The Art of Fred Martin
Homepage      Art      Exhibitions      Art Histories      Essays      Classes      Publications
 

Fred Martin
A Retrospective, 1948-2003
Catalog illustrations with commentaries...

 Catalog nos. 55-63

Click for
Catalog nos. 1-26.
Catalog nos. 30-54
Catalog nos. 65-77
Catalog nos. 78-115
Catalog nos. 119-137
 


 

Cat. no. 55.  Venus, the Germ of Metal Star.  1974.
Pastel on cardboard, 60 x 40 in.
In Why I Paint and What My Work Is About, [the catalog essay for this exhibition] I told about how this painting and the other planets came about.  Well, here is a little more.  After I left administration at SFAI in order to be an artist, I got a job for a year at Berkeley in order to make a living (Jean was working too, or we could not have made it).  In the UC library I found a book about Chinese alchemy that said the planet Venus was thought to be the source of all metals—hence the title Venus, the Germ of Metal Star.  A friend had made my birth chart and Venus and Mars were in conjunction there.  No wonder, I thought, that I am a Gemini.  Furthermore, about the broken necklace—well, life is also like wandering across the mountains.  The mountains are always there, but you meet them one by one.  The planets were mountains always there for me in eternity, but I found them to paint only in the paths of time.

 

 

 

Cat. no. 57  Plate 3, Liber Studiorum.  1973.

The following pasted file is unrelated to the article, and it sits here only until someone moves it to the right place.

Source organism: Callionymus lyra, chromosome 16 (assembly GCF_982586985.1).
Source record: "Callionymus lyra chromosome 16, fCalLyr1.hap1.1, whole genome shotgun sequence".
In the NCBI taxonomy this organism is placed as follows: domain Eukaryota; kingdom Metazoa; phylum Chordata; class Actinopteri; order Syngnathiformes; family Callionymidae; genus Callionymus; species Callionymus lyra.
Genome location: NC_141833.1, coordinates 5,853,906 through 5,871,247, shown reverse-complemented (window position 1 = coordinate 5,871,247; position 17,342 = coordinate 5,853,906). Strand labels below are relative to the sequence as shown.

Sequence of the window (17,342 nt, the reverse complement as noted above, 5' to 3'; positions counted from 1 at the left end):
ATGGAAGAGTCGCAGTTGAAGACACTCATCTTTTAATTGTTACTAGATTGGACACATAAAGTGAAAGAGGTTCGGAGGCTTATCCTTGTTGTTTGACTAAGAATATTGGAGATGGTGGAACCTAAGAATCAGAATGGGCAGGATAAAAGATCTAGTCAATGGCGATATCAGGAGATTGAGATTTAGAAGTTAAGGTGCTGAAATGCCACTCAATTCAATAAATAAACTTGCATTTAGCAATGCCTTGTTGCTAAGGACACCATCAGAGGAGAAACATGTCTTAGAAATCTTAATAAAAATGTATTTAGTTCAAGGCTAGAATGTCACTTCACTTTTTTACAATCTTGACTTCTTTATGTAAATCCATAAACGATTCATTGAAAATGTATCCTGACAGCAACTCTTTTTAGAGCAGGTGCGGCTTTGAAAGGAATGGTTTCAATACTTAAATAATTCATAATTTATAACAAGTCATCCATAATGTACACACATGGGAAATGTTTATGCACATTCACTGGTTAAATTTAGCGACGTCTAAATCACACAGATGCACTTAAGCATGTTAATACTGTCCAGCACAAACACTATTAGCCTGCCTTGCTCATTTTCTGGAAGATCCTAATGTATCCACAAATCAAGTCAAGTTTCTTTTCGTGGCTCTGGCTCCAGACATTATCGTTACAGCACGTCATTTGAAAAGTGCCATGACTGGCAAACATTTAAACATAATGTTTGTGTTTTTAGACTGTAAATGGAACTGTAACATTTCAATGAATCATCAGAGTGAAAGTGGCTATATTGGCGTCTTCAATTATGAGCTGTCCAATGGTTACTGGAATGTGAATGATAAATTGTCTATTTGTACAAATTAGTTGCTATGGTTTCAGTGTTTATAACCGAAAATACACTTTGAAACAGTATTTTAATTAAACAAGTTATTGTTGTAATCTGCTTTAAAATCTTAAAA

Offset lithograph on paper, 23 ½ x 35 in. 
Collection Oakland Museum of California.
I had a retrospective at the SFMOMA in 1973.  There was to be a catalog, but I wanted more than the usual book that is only a book, not a work of art in itself.  It was in the air to use the mass media mediums—like offset printing, for example—to break down the traditional shibboleths about “fine” art.  I decided to make a Liber Studiorum (Turner had made one of his work, suggested by Claude Lorraine’s of his) that would sum up my work to that time.  The result was a set of twenty 24 x 36 inch offset lithographic prints. I sold a few hand-colored sets for $400 in order to pay for the edition, and planned to sell all the rest at the museum as single black-and-white sheets for a dollar or two each.  The exhibition curator said that would destroy the market structure of “fine art multiples” and insisted we charge $400 for the black and whites as a set.  We sold none.

 

 

Cat. no. 58b.  The Three Trees.  April 19, 1975.
Watercolor on paper, 22 x 30 in.
It was the spring of 1975 and my last few months as Vice President for Academic Affairs at SFAI.  I went to an academic conference and had a dream about a tropical island and a tree beside the ocean.  At home, I was reading about the “preestablished harmonies” of the ancient Greeks and also about the maypole of medieval Europe as a springtime fertility symbol.  And I was remembering a late antique springtime hymn to Aphrodite risen from the sea.  I used all my geometrical schemes to make the tropical island on the left, the maypole on the right, and the cosmic tree in the center.  And the hymn?  It’s across the bottom… “He who loved never, let him endeavor; he who loved ever, let him persever.”

 

 

 

 

Cat. no. 60.  Black Redmon.  1977.
Watercolor on paper, 60 x 40 in.
Collection Oakland Museum.